“There were some logistical hurdles,” admits Damon, who persevered and pulled off a successful camp with help from the ski racing community. “Even people with no skin in the game were invested.”

Just as Killington Mountain School played a big role organizing last year’s camp in Saas Fee, the last minute switch from Chile to Stelvio was facilitated with help from a Waterville Valley group that had just returned from there.

“I thought that was a cool sign of coordination,” says Damon. The group was smaller than he’d envisioned, but as proof of concept, Damon says it worked. “I understand we have to prove ourselves and demonstrate value over time.”

One way Damon is doing that is by providing a low price tag. With help from Killington Mountain School’s Tao Smith’s fundraising, and the Killington World Cup Foundation, Damon was able to offer grants of up to $1,000 per athlete to defray costs. 

Fall Freelancing Into Preseason

Once the school year starts, so does the creativity. From the East, collegiate athletes with the resources and connections can make it to Europe for a quick hit of training on the glaciers or at indoor facilities over their fall break. Athletes studying abroad in Europe for the fall can get some training on weekends. In the west, students at DU and CU are well situated to access on snow training as early as October at Loveland and points along I-70. That proximity and availability builds through the season, and often persists through the entire school year with late season training opportunities. 

All the top programs host some sort of pre-season camp in Colorado or, increasingly, at less crowded and less expensive venues. SLU and Harvard will go to Nakiska, outside of Calgary, and University of Alaska, with its proximity to unique opportunities, is driving into the Yukon Territory to get 16 days on snow in November. Montana State University has three early season trips planned in Colorado, Idaho, and Canada. 

College coaches and athletes must get creative when making the most of their off-season training. Image: Susan Theis

Working the Calendar

Dartmouth and other quarter-based schools have the most widely touted skier-friendly schedules. Not only does the regular term allows athletes to have the entire time from Thanksgiving through New Year’s (like Denver University), but the mandatory “Sophomore Summer” at Dartmouth creates a built-in term to take off and use for training or competing. Athletes racing full-time but not on the NCAA circuit can piece together two academic terms a year on the quarter plan. Dartmouth and DU athletes on a national team and also racing NCAA can, with cooperation from both sides, join their National Team not only in summer camps but for all of late November and December as well.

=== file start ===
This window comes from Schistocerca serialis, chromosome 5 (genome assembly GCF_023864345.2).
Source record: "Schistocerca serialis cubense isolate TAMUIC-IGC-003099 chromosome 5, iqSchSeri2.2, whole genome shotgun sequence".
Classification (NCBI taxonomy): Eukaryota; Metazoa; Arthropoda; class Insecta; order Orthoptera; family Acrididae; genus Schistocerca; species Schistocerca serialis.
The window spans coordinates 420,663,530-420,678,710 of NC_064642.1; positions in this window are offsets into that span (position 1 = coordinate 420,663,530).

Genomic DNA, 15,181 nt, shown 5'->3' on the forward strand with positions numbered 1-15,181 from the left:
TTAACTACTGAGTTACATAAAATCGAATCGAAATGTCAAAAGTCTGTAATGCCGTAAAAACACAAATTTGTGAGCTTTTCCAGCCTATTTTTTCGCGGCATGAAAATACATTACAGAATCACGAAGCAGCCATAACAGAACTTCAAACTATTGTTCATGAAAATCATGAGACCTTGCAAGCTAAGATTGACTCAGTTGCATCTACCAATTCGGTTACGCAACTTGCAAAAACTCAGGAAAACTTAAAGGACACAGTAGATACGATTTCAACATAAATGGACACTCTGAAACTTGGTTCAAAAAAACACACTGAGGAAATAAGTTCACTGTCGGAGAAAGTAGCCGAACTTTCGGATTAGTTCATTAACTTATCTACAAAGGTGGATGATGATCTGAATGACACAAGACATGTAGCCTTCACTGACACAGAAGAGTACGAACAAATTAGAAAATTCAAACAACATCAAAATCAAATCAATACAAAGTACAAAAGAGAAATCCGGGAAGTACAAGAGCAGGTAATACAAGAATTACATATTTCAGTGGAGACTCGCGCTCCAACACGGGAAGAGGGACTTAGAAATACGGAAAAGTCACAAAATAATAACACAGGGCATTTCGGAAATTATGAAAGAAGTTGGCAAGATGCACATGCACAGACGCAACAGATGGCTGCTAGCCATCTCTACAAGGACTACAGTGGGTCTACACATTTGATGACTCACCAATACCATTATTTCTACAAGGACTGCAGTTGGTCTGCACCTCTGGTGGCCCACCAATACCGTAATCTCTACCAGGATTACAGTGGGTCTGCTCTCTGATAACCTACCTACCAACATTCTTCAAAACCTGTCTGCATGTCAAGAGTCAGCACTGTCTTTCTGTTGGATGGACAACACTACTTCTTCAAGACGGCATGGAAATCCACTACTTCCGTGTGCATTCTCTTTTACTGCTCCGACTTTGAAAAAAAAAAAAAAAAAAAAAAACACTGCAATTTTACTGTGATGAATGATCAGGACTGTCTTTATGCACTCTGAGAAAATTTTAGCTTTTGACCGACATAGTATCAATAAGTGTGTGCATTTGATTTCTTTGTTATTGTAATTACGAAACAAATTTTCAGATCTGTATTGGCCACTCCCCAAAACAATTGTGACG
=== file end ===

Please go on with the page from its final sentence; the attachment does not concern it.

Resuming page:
The tradeoff for Dartmouth skiers is being in full academic mode during the entire carnival season, and having finals smack during the NCAA championships in March. Schools like Middlebury and Colby have the “Jan Plan” where students concentrate on only one course or project during January and the first three carnivals. This allows for a huge block of in season training and competing with relatively light academics. Middlebury sweetens the pot with a February break immediately after Jan Plan, meaning that Middlebury skiers miss only one Friday of school during the entire six-carnival season. 

As mentioned above, Western collegiate athletes can often take advantage of spring training through the end of the school year, as long as it is in a non-team setting. Here again, U.S. Ski & Snowboard projects can provide opportunities by including college athletes. Damon hopes to keep the U.S. Ski & Snowboard programs throughout the entire season fluid so there is less of a distinction between college and non-college athletes. For instance, off-term college athletes are joining an indoor project in Belgium this fall, and Damon envisions college athletes being able to join his training project in January at Mittersill between carnivals. If these projects are organized and presented early enough, athletes can plan their training around them.

Damon notes that Western and Rocky have a better history than Eastern of collaboration.

“We have to do a better job at working together, not casting college coaches and teams into their own bucket,” says Damon, adding, “and colleges need to do a better job of embracing us.”

As far as the upside potential of working together, Damon points to last year at U.S. Alpine Championships, where Eastern coaches — including college coaches — all worked together, sharing radios and coaching duties. At that competition, the East won as a region, to which Damon says, “We’re on the right track!”